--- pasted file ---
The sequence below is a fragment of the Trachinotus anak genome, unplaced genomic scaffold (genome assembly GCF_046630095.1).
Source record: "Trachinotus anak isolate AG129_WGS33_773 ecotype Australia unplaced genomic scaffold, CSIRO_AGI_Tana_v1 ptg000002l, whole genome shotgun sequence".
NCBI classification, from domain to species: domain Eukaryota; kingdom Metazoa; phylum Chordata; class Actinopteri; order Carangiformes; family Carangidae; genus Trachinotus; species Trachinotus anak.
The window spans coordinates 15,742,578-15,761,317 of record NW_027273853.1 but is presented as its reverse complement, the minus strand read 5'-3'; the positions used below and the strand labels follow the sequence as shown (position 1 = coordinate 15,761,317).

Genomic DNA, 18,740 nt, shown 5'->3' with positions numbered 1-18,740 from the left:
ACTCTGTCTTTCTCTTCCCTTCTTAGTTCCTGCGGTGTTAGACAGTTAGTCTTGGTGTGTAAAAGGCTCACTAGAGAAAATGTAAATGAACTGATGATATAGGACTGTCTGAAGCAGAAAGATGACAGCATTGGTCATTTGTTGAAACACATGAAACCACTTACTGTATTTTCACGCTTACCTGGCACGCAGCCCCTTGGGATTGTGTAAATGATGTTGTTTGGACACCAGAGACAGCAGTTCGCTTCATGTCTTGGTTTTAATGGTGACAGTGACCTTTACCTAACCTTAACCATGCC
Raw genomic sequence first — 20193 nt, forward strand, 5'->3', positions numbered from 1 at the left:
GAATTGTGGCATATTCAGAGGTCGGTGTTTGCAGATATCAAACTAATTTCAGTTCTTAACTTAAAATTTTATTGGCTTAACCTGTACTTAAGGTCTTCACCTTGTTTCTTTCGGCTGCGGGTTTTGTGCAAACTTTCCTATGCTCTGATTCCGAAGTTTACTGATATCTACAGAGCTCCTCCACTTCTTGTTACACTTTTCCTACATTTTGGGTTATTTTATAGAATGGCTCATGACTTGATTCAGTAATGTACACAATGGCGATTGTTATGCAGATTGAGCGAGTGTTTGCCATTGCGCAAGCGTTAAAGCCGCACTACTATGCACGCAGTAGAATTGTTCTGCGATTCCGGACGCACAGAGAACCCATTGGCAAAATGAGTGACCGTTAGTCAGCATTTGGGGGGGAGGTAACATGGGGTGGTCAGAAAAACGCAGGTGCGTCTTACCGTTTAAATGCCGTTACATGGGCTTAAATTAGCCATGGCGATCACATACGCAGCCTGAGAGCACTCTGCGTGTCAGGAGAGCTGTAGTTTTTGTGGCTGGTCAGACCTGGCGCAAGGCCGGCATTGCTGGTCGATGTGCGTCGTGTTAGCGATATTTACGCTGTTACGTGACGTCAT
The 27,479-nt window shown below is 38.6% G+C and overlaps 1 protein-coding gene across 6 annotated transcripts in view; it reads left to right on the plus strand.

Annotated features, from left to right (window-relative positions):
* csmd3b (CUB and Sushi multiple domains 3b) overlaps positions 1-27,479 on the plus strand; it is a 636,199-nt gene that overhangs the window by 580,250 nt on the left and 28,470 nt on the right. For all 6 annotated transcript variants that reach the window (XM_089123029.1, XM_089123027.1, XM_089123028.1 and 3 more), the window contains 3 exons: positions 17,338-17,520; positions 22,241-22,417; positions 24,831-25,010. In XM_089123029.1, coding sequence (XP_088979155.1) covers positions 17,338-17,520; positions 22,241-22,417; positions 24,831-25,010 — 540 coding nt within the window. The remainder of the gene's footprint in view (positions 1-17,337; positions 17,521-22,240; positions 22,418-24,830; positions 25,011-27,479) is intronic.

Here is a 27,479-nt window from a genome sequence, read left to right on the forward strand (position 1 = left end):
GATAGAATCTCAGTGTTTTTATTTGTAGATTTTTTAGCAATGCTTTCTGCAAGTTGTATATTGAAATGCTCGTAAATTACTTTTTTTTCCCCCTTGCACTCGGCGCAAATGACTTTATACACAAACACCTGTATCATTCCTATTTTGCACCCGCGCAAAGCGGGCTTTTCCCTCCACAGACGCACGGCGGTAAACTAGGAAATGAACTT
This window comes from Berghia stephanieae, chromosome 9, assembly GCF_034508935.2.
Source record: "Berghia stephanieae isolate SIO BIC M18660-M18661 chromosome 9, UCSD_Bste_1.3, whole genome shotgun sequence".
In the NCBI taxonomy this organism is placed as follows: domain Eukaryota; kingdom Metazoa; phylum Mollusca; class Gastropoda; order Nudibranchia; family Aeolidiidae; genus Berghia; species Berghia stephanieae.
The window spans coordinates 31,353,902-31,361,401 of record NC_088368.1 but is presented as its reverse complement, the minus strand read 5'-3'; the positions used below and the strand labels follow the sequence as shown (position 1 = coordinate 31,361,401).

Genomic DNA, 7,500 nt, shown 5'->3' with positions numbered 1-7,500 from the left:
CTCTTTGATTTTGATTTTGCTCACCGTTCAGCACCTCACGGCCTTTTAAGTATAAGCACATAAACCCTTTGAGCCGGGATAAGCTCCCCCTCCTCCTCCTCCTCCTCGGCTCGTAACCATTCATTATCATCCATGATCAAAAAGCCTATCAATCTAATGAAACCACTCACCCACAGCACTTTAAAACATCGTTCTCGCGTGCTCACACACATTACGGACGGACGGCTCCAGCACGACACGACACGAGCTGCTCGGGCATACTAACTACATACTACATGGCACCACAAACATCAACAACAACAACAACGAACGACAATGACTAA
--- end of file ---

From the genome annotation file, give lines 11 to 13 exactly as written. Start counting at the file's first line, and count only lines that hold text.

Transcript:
* csmd3b (CUB and Sushi multiple domains 3b) overlaps positions 1-27,479 on the plus strand; it is a 636,199-nt gene that overhangs the window by 580,250 nt on the left and 28,470 nt on the right. For all 6 annotated transcript variants that reach the window (XM_089123029.1, XM_089123027.1, XM_089123028.1 and 3 more), the window contains 3 exons: positions 17,338-17,520; positions 22,241-22,417; positions 24,831-25,010. In XM_089123029.1, coding sequence (XP_088979155.1) covers positions 17,338-17,520; positions 22,241-22,417; positions 24,831-25,010 — 540 coding nt within the window. The remainder of the gene's footprint in view (positions 1-17,337; positions 17,521-22,240; positions 22,418-24,830; positions 25,011-27,479) is intronic.

Here is a 27,479-nt window from a genome sequence, read left to right on the forward strand (position 1 = left end):
GATAGAATCTCAGTGTTTTTATTTGTAGATTTTTTAGCAATGCTTTCTGCAAGTTGTATATTGAAATGCTCGTAAATTACTTTTTTTTCCCCCTTGCACTCGGCGCAAATGACTTTATACACAAACACCTGTATCATTCCTATTTTGCACCCGCGCAAAGCGGGCTTTTCCCTCCACAGACGCACGGCGGTAAACTAGGAAATGAACTT